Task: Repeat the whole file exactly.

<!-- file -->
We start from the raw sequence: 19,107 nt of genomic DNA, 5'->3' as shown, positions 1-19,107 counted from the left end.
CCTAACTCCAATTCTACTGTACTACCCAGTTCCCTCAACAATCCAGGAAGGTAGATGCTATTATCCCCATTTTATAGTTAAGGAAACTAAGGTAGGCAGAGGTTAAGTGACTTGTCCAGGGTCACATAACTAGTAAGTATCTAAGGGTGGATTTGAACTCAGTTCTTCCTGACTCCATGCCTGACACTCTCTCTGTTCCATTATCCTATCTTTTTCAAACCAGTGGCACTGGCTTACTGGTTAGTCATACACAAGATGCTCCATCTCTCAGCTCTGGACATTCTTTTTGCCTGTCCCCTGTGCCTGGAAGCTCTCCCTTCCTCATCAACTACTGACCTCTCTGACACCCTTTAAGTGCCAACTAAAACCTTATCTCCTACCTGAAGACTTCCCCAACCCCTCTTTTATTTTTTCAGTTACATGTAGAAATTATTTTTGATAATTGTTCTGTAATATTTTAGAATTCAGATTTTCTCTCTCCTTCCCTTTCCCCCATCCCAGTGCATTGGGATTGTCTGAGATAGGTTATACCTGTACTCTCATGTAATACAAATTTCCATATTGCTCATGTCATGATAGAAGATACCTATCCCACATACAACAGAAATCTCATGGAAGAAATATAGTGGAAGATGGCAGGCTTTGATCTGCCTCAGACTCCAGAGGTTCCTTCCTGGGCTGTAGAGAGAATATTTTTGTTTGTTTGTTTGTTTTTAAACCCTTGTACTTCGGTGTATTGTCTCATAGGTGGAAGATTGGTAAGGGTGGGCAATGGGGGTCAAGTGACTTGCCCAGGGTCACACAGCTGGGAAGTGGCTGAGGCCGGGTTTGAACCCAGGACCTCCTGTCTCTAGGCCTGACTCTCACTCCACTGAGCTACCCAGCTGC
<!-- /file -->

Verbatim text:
We start from the raw sequence: 19,107 nt of genomic DNA, 5'->3' as shown, positions 1-19,107 counted from the left end.
CCTAACTCCAATTCTACTGTACTACCCAGTTCCCTCAACAATCCAGGAAGGTAGATGCTATTATCCCCATTTTATAGTTAAGGAAACTAAGGTAGGCAGAGGTTAAGTGACTTGTCCAGGGTCACATAACTAGTAAGTATCTAAGGGTGGATTTGAACTCAGTTCTTCCTGACTCCATGCCTGACACTCTCTCTGTTCCATTATCCTATCTTTTTCAAACCAGTGGCACTGGCTTACTGGTTAGTCATACACAAGATGCTCCATCTCTCAGCTCTGGACATTCTTTTTGCCTGTCCCCTGTGCCTGGAAGCTCTCCCTTCCTCATCAACTACTGACCTCTCTGACACCCTTTAAGTGCCAACTAAAACCTTATCTCCTACCTGAAGACTTCCCCAACCCCTCTTTTATTTTTTCAGTTACATGTAGAAATTATTTTTGATAATTGTTCTGTAATATTTTAGAATTCAGATTTTCTCTCTCCTTCCCTTTCCCCCATCCCAGTGCATTGGGATTGTCTGAGATAGGTTATACCTGTACTCTCATGTAATACAAATTTCCATATTGCTCATGTCATGATAGAAGATACCTATCCCACATACAACAGAAATCTCATGGAAGAAATATAGTGGAAGATGGCAGGCTTTGATCTGCCTCAGACTCCAGAGGTTCCTTCCTGGGCTGTAGAGAGAATATTTTTGTTTGTTTGTTTGTTTTTAAACCCTTGTACTTCGGTGTATTGTCTCATAGGTGGAAGATTGGTAAGGGTGGGCAATGGGGGTCAAGTGACTTGCCCAGGGTCACACAGCTGGGAAGTGGCTGAGGCCGGGTTTGAACCCAGGACCTCCTGTCTCTAGGCCTGACTCTCACTCCACTGAGCTACCCAGCTGC